Imagine buying a product in the early 2000s without an instruction manual or a customer support contact. You would need help to figure out any confusion faced with the product.
This is precisely what a modern-day customer feels without a sequence of customer onboarding emails after signing up for a product. Unsurprisingly, 55% of customers return a product after failing to understand how to use it.
Onboarding emails enrich the customer experience with a warm and welcoming vibe. In this article, we talk about the importance of onboarding emails and discuss the best practices along with some of the best examples. Let's see what onboarding emails are.
What Are Onboarding Emails?
Onboarding emails provide a way for companies to welcome new customers and onboard them quickly and efficiently via email. It also caters to their initial queries before they try to reach you and get out of their comfort zone.
You can also use onboarding emails to introduce new products or services, share helpful tips and resources, encourage feedback, and more. By using onboarding emails effectively, businesses can create loyal customers who stay engaged with their brand in the long run.
Why Should You Send Onboarding Emails?
Customer relationships are at the heart of success for any modern-day business. Onboarding emails help nurture that relationship from scratch. A seamless onboarding experience adds more value than you think, as 82% of enterprises believe their onboarding approach is a key driver of value.
You wouldn't want your customer to sign-up with you and forget because they couldn't figure out what to do next. The sequence of onboarding emails puts customers through an entire journey from introduction to getting started and learning about the product or service.
Onboarding emails also give the customer an idea of how their relationship with the company will be in the future. It tells them how supportive the team is and how much help they will get along the way.
It is essential that you know the different types of onboarding emails and what each of those emails has to offer. Here's all the detail you need to know:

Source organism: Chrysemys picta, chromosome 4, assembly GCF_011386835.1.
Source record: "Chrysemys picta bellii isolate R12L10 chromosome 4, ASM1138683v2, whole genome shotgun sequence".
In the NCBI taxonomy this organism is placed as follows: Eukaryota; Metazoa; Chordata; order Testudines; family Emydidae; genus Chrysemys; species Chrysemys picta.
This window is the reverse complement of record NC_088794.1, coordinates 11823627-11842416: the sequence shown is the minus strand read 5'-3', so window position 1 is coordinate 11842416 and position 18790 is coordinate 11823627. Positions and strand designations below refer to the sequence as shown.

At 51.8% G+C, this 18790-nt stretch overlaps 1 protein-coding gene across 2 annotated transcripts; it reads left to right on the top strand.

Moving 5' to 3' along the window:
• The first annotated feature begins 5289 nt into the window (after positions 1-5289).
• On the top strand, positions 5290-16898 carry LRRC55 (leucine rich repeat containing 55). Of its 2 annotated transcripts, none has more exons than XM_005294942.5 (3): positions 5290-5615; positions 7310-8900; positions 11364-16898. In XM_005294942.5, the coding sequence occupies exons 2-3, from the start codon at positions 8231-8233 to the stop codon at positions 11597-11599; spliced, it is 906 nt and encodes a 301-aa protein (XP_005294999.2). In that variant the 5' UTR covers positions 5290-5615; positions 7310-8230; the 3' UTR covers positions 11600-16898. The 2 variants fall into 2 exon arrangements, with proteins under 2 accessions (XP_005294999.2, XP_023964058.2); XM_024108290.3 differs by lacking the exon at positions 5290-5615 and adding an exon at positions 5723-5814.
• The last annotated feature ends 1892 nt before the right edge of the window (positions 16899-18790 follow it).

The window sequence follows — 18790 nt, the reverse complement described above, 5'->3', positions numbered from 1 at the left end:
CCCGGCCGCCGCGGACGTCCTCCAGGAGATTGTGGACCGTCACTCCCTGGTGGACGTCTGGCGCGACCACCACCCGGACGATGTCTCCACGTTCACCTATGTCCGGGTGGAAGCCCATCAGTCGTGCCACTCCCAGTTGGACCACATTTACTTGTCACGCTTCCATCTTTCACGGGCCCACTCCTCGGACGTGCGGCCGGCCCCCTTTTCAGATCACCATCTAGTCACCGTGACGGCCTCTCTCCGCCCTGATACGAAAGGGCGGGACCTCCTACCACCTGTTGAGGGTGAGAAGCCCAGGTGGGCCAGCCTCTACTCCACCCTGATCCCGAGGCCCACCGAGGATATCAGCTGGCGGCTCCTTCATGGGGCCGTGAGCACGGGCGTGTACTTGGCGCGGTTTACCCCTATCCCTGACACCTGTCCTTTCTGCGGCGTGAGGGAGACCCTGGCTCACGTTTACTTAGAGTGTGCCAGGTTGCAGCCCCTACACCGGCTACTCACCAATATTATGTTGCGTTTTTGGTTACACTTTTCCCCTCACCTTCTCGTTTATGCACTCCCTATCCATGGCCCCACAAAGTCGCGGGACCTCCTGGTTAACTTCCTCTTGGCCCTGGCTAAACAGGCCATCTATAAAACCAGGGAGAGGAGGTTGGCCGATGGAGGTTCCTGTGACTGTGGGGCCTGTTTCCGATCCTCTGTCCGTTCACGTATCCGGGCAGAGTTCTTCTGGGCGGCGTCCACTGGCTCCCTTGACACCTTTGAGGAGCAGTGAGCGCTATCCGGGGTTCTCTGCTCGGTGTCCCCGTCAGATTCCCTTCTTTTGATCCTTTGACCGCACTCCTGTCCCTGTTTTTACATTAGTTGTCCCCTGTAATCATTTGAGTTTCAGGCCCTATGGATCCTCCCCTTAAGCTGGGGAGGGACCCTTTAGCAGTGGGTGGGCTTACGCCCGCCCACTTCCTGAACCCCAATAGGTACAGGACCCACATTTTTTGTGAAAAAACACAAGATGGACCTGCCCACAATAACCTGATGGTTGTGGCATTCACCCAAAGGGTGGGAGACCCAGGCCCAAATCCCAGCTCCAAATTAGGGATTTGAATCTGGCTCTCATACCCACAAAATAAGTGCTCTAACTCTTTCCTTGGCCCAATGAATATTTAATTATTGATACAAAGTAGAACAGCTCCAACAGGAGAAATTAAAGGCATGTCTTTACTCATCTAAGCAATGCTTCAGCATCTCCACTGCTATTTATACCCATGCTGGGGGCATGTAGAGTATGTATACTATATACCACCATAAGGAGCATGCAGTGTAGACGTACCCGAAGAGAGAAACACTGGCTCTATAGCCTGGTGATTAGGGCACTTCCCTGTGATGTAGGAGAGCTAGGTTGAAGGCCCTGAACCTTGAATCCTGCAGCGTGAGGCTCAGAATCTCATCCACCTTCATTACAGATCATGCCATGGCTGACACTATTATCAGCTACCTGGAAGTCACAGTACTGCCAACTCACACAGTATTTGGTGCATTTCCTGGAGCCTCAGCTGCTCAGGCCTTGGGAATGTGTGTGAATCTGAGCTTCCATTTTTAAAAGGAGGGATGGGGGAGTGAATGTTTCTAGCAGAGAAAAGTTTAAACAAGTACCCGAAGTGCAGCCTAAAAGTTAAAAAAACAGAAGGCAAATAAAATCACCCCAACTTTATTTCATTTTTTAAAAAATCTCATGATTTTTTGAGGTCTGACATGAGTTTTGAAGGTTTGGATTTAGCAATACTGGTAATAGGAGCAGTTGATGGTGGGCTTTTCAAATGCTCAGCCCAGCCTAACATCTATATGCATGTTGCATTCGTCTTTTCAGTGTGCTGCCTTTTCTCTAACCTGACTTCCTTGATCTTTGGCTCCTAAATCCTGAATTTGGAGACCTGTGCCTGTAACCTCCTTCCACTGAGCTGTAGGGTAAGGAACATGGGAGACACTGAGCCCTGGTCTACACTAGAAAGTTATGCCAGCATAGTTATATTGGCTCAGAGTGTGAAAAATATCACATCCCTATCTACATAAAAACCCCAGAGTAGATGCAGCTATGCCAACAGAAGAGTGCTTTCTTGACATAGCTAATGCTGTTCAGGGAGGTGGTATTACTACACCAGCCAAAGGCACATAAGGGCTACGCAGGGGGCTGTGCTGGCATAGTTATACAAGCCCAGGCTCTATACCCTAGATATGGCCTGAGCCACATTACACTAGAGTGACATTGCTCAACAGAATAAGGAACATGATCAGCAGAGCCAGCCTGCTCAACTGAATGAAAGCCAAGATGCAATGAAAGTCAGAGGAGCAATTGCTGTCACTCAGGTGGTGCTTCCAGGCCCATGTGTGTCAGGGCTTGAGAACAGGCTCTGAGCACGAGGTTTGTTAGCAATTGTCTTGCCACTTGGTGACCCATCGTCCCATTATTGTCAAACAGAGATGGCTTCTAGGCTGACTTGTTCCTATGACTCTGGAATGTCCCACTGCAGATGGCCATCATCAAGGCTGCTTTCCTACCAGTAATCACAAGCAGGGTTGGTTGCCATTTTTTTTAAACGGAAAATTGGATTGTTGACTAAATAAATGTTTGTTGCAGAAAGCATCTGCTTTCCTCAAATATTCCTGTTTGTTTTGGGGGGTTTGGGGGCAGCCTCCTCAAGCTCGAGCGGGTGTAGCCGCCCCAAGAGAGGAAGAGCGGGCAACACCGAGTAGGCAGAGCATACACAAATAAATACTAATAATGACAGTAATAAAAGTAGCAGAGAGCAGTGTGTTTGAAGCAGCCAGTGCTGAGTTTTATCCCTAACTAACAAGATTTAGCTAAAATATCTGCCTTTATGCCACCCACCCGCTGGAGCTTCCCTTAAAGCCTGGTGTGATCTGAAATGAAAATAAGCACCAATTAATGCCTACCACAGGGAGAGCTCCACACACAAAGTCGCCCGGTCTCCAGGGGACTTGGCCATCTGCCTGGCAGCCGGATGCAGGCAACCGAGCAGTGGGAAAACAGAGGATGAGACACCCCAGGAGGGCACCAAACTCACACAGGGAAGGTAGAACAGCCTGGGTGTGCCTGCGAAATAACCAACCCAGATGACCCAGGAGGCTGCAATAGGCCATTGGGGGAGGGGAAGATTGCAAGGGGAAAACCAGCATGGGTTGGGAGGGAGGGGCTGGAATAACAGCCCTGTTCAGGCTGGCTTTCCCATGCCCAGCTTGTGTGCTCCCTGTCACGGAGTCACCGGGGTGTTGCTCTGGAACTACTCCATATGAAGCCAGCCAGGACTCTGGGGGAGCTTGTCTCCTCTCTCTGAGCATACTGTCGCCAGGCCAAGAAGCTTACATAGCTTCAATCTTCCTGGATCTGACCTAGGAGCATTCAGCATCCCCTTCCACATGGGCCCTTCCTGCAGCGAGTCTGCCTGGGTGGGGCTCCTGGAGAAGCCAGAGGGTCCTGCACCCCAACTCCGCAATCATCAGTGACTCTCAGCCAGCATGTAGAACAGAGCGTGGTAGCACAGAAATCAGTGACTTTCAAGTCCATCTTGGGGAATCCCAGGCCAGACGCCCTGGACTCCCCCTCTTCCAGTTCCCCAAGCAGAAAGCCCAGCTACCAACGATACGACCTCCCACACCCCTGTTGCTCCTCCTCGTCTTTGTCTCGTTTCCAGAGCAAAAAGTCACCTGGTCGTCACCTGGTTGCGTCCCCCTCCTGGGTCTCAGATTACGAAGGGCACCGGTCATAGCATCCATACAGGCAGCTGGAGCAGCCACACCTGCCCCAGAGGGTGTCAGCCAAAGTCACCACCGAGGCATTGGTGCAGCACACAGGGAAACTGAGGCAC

Type of Onboarding Emails With Examples
Even though there are multiple types of onboarding emails, you cannot just pick and send one. All those types complement each other and combine to give a smooth onboarding experience for your customer.
Each type of onboarding email caters to a specific stage of the customer experience journey. So you wouldn't want to break the order to cause your emails to lack sense. The types are explained below in the same sequence you should follow to send them.
A warm, welcoming email telling the customer that you're glad to have them onboard is the perfect way to get them excited. Here's an example of the first stage of onboarding email from Todd Snyder - a clothing store for men.
Todd Snyder keeps it simple with their welcome email. With a minimalistic design, they bring the customer on board with a pleasant message and offer them a discount for their first order. A CTA follows it to direct the customer to shop for new arrivals.
The purpose of an activation onboarding email is to activate the user’s account and allow them to take the following actions. This example of an activation email from MailChimp is as precise as it gets.
The entire email focuses on one CTA which is to activate the email. There are no distractions or unnecessary content to divert the user from the action required for them to take.
The getting started email gives the customer an idea of what they need to know to make the most of their new subscription. Here’s an example of a getting started email from Typeform.
Typeform's email design for a getting started email shows just what you need to do - educate. It begins with an example of how Typeform can be used and discusses the four tools they offer.
Once you guide the user about how they can get started, they would seek help for the following steps too. While getting started email focuses on any additional resources and help that you need to get through your first step, the next steps onboarding email is all about what follows.
At this stage, you need to send an email guiding them about the next stage of email.
This example from Thumbtack will give an idea of what your next step email should look like.
Thumbtack takes the approach of letting the customer know they started great, giving them a boost of confidence. It then shows a list of steps to follow, guiding them about what comes next. The steps are well-written and easy to follow, making it easier for the customer to track their progress.
What you can do to make this better is hyperlink FAQs at the bottom of the steps because you’ll still have a lot of confused customers seeking more information.
There is a great chance that your customer signed up for just one service or product, but you have more to offer. This is where an upsell email comes in. Your customer’s onboarding completes with an upsell email showing them what else you can contribute to assist their needs.
An example of an upsell email from MacPaw will show you how to sell additional products.
The example starts with a thank you note and a survey to learn about the user's experience. Showing that you are working to improve the user experience builds a highly favorable impression.